What's new in global

This week, the Global Immigration team at Smith Stone Walters would like to highlight the following recent updates from Australia, Belgium, Hong Kong and Sweden.

Australia: Changes to temporary visa rules

As of 18 October 2022, the Australian Government is streamlining health requirements for temporary visa applicants in Australia.

Eligible temporary visa applicants in Australia will not be required to undertake medical examinations and chest x-rays in order to meet the health requirement.

Temporary visa applicants in Australia will be required to undertake relevant medical examinations and/or chest x-rays if they:

  • have applied for a medical treatment, temporary protection or a provisional visa
  • expect to incur medical costs or require medical treatment
  • intend to work as (or study to be) a doctor, dentist, nurse or paramedic
  • will enter a hospital, aged or disability care facility (if higher tuberculosis risk)
  • are pregnant and intending to have the baby in Australia
  • will work or train at an Australian childcare centre
  • are aged over 75 years (if applying for a visitor visa)
  • have had previous household contact with tuberculosis or
  • are requested to do so by the Department.

Applicants must complete questions on their form truthfully.

This measure applies to all eligible temporary visa applications currently with the Department and new applications made in Australia. The Government will review these arrangements in early 2023.

The Department’s contracted service provider will be in touch with eligible applicants soon to cancel appointments where they are no longer required and provide refunds.

Medicals already completed will be considered by the Department in the normal way.

Belgium: New salary thresholds from January 2023

From 1 January 2023, new salary thresholds will apply in the Belgian regions. These salary requirements will apply to all requested single permits set to begin in 2023.

Below is an overview of the new thresholds for each region and employment category:


  • Employers applying for new or renewal work authorizations on or after 1 January 2023 must increase the salary to comply with the new threshold. Immigration applications that do not meet the minimum salary requirement will be rejected.
  • Employers with pending applications as of 1 January 2023 must increase the salary to comply with the new threshold and must inform the regional authorities.
  • Employers must also ensure that the salaries of existing employees already working in Belgium comply with the new thresholds as of 1 January 2023.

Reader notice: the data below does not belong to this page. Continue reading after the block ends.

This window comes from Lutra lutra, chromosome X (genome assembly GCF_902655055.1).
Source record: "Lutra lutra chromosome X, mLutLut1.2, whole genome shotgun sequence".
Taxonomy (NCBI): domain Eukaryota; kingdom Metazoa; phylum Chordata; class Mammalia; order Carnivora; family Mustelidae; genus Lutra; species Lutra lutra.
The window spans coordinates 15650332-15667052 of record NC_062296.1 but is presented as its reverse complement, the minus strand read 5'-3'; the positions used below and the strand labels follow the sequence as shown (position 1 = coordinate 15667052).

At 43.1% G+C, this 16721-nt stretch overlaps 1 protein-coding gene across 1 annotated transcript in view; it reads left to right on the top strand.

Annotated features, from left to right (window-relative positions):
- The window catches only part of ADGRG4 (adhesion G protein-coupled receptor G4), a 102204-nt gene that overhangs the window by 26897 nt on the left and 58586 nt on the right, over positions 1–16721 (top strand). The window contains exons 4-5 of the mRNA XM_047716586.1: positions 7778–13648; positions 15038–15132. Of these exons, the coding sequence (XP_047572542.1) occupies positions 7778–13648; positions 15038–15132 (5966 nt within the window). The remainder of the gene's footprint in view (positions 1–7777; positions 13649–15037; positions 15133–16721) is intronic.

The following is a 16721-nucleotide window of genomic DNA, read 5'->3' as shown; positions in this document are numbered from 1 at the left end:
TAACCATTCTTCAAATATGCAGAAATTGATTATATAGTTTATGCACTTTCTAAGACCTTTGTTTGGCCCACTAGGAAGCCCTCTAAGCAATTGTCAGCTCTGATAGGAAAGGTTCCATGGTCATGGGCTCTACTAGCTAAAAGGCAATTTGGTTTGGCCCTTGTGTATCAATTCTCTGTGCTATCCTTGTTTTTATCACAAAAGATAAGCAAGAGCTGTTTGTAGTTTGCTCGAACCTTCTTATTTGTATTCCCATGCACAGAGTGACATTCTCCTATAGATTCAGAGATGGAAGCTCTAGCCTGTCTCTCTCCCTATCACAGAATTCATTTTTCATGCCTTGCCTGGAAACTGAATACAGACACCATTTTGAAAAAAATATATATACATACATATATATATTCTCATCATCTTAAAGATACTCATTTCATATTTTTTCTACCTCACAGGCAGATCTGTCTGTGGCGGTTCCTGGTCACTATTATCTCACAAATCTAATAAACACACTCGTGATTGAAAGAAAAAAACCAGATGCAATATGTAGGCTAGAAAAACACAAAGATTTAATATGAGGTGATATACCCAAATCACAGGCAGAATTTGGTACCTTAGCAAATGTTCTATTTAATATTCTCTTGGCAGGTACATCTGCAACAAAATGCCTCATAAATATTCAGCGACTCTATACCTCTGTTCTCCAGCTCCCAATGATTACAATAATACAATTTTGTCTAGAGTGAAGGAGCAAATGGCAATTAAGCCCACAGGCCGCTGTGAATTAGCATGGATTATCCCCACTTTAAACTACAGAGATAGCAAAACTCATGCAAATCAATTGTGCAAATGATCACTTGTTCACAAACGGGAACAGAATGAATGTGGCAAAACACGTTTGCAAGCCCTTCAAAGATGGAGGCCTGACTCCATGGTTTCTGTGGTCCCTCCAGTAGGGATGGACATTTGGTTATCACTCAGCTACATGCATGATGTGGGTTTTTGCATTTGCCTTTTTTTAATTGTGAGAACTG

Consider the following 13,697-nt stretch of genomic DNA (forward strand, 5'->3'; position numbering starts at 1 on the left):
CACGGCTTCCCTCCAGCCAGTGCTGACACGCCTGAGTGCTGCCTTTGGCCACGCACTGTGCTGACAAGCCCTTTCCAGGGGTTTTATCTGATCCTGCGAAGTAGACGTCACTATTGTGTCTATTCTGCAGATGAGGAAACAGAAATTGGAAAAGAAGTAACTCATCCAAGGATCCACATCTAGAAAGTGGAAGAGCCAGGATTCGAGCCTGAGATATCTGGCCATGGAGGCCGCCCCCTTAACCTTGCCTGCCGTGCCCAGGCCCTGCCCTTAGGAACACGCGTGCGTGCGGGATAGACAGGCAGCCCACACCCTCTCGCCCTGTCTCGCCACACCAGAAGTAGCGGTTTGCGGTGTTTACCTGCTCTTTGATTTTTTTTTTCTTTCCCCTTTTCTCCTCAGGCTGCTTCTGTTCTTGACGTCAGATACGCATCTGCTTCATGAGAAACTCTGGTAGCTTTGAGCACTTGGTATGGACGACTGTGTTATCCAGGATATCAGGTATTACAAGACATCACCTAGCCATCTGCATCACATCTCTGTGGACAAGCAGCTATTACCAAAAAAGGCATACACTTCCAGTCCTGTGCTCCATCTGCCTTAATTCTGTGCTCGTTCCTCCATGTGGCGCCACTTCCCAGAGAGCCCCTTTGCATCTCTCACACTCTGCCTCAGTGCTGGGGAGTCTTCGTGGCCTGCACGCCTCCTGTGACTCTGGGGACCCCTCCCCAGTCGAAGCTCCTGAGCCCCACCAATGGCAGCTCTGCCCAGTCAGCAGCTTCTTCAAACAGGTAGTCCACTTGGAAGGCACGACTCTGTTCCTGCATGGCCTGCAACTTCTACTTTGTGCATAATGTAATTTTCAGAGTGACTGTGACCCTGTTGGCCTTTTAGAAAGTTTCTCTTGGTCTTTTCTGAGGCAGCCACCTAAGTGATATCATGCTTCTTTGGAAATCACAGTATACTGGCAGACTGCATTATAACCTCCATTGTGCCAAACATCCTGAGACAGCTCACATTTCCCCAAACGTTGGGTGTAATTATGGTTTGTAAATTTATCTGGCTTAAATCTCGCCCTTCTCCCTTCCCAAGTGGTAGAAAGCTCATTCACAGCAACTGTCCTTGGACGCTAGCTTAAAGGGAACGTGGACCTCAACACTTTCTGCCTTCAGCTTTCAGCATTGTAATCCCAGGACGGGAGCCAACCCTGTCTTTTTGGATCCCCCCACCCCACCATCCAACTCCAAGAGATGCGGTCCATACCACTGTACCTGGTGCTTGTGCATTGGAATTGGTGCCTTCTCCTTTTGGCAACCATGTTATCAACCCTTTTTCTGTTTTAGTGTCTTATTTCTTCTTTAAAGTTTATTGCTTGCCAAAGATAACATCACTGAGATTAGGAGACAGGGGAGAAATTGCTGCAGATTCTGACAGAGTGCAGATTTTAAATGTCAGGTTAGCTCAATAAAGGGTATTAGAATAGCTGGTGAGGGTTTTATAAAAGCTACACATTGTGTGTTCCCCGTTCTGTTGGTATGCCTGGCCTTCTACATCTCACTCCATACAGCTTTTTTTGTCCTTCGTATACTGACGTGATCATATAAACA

Hong Kong: Top Talent Pass scheme

The Hong Kong government has announced a new Top Talent Pass scheme for people earning at least HKD 2.5 million per year and who have graduated from the world’s top 100 universities.

These graduates must have graduated in the last five years or have at least three years of work experience. The scheme grants a two-year visa.

The following changes were also announced in the Chief Executive’s policy address:

  • Under the General Employment Policy scheme and the Admission Scheme for Mainland Talents and Professionals, the requirement to carry out a labour market test will be removed for certain shortage occupations and for jobs with an annual salary of at least HKD 2 million.
  • The annual quota for the Quality Migrant Admission Scheme (currently 4000 places) will be suspended for two years and the Talent List will be updated.
  • The permitted stay permit under the Immigration Arrangements for Non-local Graduates (IANG) will be extended from one to two years.

Sweden: Work and residence permits for self-employed persons

Effective 1 November 2022, applicants for a work permit or a residence permit for self-employed persons must personally show their passport before the Swedish Migration Agency can make a decision.

The new requirement affects both people who are applying for a residence permit for the first time and those who are applying for an extended residence permit, but it applies only to applicants using a passport that they have not previously shown to the Swedish Migration Agency, a Swedish embassy, or the consulate-general. Those applying with a passport that they have already shown in connection with a personal visit, do not need to show it again.

If the Swedish Migration Agency wants to see an applicant’s passport, they will contact the applicant with information about how to book an appointment. Applicants should not send their passports.

Those who need an entry visa or residence permit card to travel to Sweden will usually have their fingerprints taken and be photographed when they present their passport at an embassy or consulate-general.

Their family members must also show their passports before they can get a residence permit. Children under the age of five are not required to show their passport in person, but if a child needs a residence permit card, he or she must the main applicant to be photographed.

Those applying for a permanent residence permit and meeting the requirements to be granted one do not need to show their passport.

Expert advice on global immigration

If you need support with any aspect of worldwide immigration, Smith Stone Walters is here to help.

To speak to a member of our Global Immigration team, please contact us today.

Share story
Back to top of page